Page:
Double exposure images are popular at the moment. Taylor Swift’s Style music video and the True Detective opening theme both used the effect. It’s a technique where two separate photos—typically a portrait and a landscape—are blended together into one unusual image. Originally photographers took two photos (“exposures”) on the same piece of film to combine them, but now it’s usually done with software like Photoshop or GIMP.
Raise to Wake is a new feature in iOS 10. When you pick your iPhone up, the screen is supposed to turn on so you can see all the revamped notifications on the lock screen.
Digital cameras have gotten really good. Most of the time, you can put them in Auto, press the shutter button, and, click, you’ve a perfectly adequate photo of what’s in front of you. It won’t be anything special (and it’ll be the exact same photo that everyone who was standing nearby took), but you’ll have something to share with your friends on social media.
If you want to get the most out of your DSLR camera, it’s best to learn its different shooting modes, rather than just using full Auto all the time. With all the letters and symbols surrounding the dial (like M, Av, Tv, and P), though, things can get a bit confusing. Here’s a first-timer’s guide to getting out of Auto mode and crafting better photos.
Getting a nice camera is just the first step in taking great photos—you also have to learn how to use it. Shooting on auto will only take you so far. Shutter speed, aperture, and ISO may sound like intimidating photographer terms, but they’re quite simple—and crucial to getting great photos.
Time Machine, macOS’s built-in back up utility, is one of the simplest backup programs around. Here’s a tip that a lot of people don’t know, though: even if your Time Machine drive isn’t connected to your Mac, it can still protect your files.
The Curves adjustment layer is one of the most important tools in Photoshop. It’s the best way to adjust the brightness and contrast of your images. If you want to get good with Photoshop, you’ll need to master Curves.
Mac gamers are real. If you work in one of the creative industries, there’s a good chance you have a beast of a Mac that’s more than capable of playing modern games—although not at maxed out settings. The real barrier is trying to play anything not in the Civilization series with a trackpad. To play other games, you’ll need to set up a controller. Got a DualShock 4 controller for your PlayStation? Good news: It’ll work on your Mac, too.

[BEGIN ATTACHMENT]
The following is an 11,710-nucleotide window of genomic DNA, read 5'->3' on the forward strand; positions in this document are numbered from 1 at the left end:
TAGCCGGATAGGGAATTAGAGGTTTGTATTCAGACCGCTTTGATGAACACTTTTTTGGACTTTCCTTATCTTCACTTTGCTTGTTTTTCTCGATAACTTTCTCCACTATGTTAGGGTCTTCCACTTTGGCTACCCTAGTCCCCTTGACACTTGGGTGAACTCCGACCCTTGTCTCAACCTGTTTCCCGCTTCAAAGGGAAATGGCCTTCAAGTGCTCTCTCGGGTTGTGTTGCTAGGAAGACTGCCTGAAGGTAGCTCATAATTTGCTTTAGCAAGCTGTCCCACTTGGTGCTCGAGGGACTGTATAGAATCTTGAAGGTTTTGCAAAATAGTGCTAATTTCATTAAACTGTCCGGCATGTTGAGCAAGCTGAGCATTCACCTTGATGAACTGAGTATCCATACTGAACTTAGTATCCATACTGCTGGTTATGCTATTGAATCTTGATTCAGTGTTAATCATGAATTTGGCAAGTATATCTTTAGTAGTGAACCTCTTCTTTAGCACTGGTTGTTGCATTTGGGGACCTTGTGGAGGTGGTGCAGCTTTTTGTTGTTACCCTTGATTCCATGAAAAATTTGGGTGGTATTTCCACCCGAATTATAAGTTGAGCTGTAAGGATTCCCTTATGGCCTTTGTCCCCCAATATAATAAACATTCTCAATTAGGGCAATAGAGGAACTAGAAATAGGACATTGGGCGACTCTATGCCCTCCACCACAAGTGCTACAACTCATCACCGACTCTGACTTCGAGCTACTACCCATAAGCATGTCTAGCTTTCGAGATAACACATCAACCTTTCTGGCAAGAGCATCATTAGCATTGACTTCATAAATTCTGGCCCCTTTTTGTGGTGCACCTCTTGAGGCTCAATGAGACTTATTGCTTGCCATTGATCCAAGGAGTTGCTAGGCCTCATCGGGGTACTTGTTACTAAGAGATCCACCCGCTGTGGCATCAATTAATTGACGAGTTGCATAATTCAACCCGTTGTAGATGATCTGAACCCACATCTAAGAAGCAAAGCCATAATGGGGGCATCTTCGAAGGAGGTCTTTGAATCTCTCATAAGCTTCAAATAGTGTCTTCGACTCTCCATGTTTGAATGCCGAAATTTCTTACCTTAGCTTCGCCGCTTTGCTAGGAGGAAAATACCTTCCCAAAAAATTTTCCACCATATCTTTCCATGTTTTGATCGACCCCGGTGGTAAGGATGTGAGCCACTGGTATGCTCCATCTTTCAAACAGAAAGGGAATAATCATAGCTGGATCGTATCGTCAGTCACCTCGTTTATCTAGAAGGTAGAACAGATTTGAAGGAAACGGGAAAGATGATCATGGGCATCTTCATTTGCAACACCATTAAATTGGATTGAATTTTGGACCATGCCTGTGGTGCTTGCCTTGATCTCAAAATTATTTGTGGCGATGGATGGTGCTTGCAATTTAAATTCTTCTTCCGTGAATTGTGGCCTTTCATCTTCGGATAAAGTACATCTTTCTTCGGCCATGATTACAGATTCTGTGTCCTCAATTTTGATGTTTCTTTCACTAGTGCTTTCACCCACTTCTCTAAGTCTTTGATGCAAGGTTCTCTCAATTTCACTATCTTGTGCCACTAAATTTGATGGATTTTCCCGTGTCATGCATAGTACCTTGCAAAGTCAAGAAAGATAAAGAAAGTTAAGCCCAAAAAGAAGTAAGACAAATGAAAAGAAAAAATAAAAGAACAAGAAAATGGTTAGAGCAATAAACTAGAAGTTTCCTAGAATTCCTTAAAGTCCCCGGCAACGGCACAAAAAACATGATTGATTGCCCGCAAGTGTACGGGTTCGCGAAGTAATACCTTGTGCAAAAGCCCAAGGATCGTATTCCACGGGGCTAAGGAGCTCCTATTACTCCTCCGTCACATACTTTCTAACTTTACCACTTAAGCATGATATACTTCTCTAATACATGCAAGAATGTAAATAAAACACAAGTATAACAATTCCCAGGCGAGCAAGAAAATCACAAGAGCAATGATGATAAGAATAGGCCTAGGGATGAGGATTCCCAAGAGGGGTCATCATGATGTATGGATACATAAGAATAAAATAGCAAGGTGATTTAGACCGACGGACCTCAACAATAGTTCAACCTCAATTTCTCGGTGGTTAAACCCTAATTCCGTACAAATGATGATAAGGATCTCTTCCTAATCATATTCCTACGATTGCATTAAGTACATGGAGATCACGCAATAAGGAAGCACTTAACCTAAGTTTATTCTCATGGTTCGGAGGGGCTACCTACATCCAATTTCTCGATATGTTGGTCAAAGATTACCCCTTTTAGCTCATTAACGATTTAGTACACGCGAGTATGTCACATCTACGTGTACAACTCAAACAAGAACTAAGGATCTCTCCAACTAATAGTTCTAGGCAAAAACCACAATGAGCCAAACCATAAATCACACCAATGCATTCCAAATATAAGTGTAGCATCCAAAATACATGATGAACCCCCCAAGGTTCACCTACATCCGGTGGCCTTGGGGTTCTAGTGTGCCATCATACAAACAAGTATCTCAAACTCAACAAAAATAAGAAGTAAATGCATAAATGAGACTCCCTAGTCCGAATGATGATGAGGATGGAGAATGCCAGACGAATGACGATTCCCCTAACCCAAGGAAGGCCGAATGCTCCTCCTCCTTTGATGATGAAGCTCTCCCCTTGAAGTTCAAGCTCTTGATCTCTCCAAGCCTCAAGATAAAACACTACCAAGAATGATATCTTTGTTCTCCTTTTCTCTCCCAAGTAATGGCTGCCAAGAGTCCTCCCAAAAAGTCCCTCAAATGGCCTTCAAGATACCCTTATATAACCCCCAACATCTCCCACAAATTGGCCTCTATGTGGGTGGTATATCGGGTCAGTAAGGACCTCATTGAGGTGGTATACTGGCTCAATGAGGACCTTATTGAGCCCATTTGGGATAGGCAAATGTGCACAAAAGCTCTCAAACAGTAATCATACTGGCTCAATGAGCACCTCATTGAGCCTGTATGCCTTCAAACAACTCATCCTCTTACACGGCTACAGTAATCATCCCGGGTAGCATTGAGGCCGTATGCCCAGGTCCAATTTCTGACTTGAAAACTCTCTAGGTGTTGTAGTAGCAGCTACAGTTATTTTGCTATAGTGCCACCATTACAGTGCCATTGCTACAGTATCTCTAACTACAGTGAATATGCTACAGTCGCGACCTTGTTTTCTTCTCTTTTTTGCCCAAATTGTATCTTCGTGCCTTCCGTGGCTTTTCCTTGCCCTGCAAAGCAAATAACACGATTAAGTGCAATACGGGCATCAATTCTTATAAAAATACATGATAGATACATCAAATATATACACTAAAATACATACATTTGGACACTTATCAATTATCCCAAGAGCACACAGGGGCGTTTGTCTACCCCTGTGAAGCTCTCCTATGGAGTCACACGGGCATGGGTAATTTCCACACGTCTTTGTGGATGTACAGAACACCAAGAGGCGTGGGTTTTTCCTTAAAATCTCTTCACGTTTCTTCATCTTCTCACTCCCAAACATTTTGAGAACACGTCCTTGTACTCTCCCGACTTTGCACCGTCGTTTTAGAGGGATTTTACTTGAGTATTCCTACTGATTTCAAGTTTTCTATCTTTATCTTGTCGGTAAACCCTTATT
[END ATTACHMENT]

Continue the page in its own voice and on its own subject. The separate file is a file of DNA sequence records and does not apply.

You set up the tripod, line up the shot, and get ready to take the best picture of your life. You stare through the viewfinder and as you press the shutter release a random passerby leaps into the frame. You’ve been photobombed.
I need to listen to music while I work. It’s either that, or listen to the sound of my own breathing, which is enough to drive me into a state of existential despair. But the hardest part of listening to music every day is deciding what to put on. I just want to press play and go so I have something to fill the silence.
Adjustment Layers are a special kind of Photoshop layer. Rather than having content of their own, they adjust the information on the layers below them. For example, you can use an adjustment layer to increase the brightness or contrast of a photograph without altering the original photo. They’re one of the most important tools to master in Photoshop.
Photoshop can be confusing. It’s a massive program with countless tools and techniques. However, it’s not the advanced stuff that throws most people, but the very basics. As soon as you start using Photoshop, you’ll probably need to use Layers and Layer Masks. If you don’t wrap your head around them, you’ll never be able to get much further.
Have you ever wondered what you’d look like if your eyes were a different color? Mine are gray, but I’ve always thought brown would suit me. Sure, you could go and buy colored contacts, but it’s far simpler to just use Photoshop—or your favorite free image editor like GIMP—to change your eye color.
If you’ve ever used the flash on your camera to take a picture of someone in a dark room, you’ve probably seen the red eye effect. It’s where the person’s pupils appear a bright red rather than their natural black.
Spots. Zits. Pimples. Acne. Everyone gets them at some point or another. No one, however, needs a permanent photographic reminder of the time they had a large spot on their nose.